“To me, nursing is about being an educator and having a fresh perspective for each individual and their situation,” said Forsberg. “Throughout my experiences as a nurse, I’ve learned to be open-minded and I hope that is something I can pass on to others who are thinking about becoming involved in community health nursing.”

Finalist Monica Ryan, DNP, APRN, FNP-BC, Receives $5,000 Award and Recognition for the Establishment of and Dedication to the Saint Xavier Health Clinic

CHICAGO – October 2008

Far too often, traditional healthcare vaccinations and other routine procedures are unfortunately more of a privilege than a right. Monica Ryan, a visionary leader who knows how to instigate positive change within her community, recognized this issue and proved to be a true “saint” for her contributions to Saint Xavier University and its surrounding population. Ryan has been named “Finalist” of the VNA Foundation’s 2008 Super Star in Community Nursing Award and is being acknowledged for her extraordinary work throughout her career as a strong advocate for community healthcare needs.

Three years ago, Ryan assessed the needs of her community and saw that a university-based, nurse-managed health center was essential to better serve the Saint Xavier students and community residents. Today she serves as Director of the Saint Xavier University (SXU) Health Center and a School of Nursing Assistant Professor where she juggles leadership both in the classroom and the health center.

Unlike most university and healthcare centers, Ryan’s SXU Health Center extends far beyond standard student care. The facility also benefits the surrounding community – specifically, those who are under or uninsured. Ryan is relentless in shaping the clinic into a place where the cost is kept low but the care, support and services for patients is of high quality. Although it’s sometimes difficult to juggle her nursing and teaching responsibilities, she finds the results incredibly rewarding.

“Monica exudes an incomparable level of passion and energy, which allows her to excel as an advocate for community care,” said Robert DiLeonardi, Executive Director of the VNA Foundation of Chicago. “Her multifaceted career and ongoing dedication to providing quality community healthcare has deemed her a remarkable inspiration to others – both to patients and health professionals.”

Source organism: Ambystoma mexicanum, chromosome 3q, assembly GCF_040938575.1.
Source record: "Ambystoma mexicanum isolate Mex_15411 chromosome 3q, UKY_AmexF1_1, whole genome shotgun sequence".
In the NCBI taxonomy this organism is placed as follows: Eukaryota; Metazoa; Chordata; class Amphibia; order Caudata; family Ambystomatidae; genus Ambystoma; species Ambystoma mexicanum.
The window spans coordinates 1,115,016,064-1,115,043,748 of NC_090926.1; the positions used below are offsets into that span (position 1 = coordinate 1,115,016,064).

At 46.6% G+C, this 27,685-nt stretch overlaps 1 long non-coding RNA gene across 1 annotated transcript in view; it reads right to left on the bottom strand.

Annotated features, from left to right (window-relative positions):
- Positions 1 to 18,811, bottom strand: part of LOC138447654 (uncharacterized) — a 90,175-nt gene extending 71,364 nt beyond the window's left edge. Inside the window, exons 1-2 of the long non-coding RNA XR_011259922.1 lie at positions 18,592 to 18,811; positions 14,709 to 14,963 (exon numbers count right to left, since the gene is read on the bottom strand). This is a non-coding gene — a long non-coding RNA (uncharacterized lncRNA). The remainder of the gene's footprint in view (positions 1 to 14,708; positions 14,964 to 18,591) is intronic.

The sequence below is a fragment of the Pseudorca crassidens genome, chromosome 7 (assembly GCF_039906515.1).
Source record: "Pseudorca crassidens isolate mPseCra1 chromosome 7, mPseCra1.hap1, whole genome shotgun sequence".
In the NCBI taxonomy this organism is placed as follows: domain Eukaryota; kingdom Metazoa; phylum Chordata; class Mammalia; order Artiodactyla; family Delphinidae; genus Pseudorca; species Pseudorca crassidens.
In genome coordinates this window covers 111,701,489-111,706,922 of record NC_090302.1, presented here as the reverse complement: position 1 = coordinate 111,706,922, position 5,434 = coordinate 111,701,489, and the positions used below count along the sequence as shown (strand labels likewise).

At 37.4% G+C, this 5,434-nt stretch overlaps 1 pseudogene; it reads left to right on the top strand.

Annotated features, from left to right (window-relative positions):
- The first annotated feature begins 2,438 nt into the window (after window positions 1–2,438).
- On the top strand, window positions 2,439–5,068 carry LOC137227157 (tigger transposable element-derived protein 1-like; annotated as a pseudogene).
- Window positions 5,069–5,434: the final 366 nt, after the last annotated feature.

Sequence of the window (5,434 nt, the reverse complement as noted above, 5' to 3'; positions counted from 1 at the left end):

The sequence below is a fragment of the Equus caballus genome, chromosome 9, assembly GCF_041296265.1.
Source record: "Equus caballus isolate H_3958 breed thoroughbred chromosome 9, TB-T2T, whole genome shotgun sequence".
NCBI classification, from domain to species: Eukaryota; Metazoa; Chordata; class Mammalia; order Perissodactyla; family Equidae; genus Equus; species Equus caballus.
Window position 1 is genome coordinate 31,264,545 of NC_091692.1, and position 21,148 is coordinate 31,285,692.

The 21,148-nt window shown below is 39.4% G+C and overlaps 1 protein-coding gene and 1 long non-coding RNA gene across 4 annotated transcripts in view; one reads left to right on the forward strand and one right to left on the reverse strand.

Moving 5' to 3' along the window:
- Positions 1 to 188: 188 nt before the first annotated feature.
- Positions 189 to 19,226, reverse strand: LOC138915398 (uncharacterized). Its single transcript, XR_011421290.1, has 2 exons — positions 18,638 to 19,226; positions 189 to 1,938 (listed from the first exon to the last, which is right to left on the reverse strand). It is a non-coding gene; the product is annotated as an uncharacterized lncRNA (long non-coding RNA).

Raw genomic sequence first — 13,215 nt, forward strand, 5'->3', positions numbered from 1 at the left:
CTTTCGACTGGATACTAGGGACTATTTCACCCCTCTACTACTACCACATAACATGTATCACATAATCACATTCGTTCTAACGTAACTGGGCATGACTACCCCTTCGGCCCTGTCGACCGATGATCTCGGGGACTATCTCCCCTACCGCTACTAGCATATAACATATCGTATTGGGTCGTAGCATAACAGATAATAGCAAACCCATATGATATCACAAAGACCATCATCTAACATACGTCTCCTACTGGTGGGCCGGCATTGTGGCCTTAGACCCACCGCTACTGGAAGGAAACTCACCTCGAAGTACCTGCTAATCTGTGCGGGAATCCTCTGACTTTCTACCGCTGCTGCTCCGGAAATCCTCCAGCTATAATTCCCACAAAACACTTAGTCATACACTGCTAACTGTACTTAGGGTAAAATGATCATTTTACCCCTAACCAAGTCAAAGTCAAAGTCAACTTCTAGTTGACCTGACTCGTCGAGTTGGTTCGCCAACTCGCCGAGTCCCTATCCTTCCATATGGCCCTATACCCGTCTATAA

Ryan began her nursing career at Saint Xavier University and right away saw the need for an extension of healthcare beyond standard university services. In 1985, Ryan’s vision because a reality when the School of Nursing at Saint Xavier University established a Wellness Center – staffed by School of Nursing faculty. The Center provided basic health services for students, faculty, staff and community members. Shortly after, Ryan worked with the Chicago Department of Public Health to establish the Center as an immunization site for the community.

As the SXU student population grew and residents of the community increased, Ryan vigorously campaigned and worked with a core group of faculty to establish a fully functioning Health Center, which included increased space and staffing. Under Ryan’s leadership, the Health Center established partnerships with numerous schools, healthcare providers, governmental bodies and community organizations. Ryan created an annual newsletter that reaches more than 70 local schools – still in effect today – that outlines the Health Center’s services. Ryan also developed a relationship with the office of Chicago Alderman Ginger Rugai and most recently provided skin cancer screenings, flu shots and dental services.

“I feel privileged to be in the company of the other VNA award winners,” said Ryan. “I am humbled by an award like this and grateful to the VNA Foundation for honoring nurses that dedicate their lives to helping others in their communities. My hope is that this will encourage more young people to pursue public health nursing and give back to their communities where support is so desperately needed.”

On behalf of Ryan’s advocacy, she has been awarded multiple grants from organizations, including the following:

  • AT&T Foundation: Expanding Community Outreach in the Saint Xavier University Health Center
  • The Agatha O’Brien Ministry Fund
  • Sisters of Mercy Regional Community of Chicago: Creating a Specialty Care Netword to Enhance Nurse Practitioner care of Uninsured and Underinsured Clients

She has also received numerous leadership awards for her work including the Leadership Award from the Student Nurses Association, SXU, the Ambassador Award, the Family Health Society Award, the Excellence in Nursing Practice Award, and more.

Monica Ryan was a committed member of the SXU community upon entering as an undergraduate in the School of Nursing; she received her bachelor’s of science degree in 1975. She continued her education at Rush University where she received her master’s of science (she later received her Doctor of Nursing Practice there). Directly following, she returned to SXU where she earned her master’s of arts. Ryan is married with four children and one grandchild. She relaxes by reading, playing golf, exercising and cherishing time with friends and family.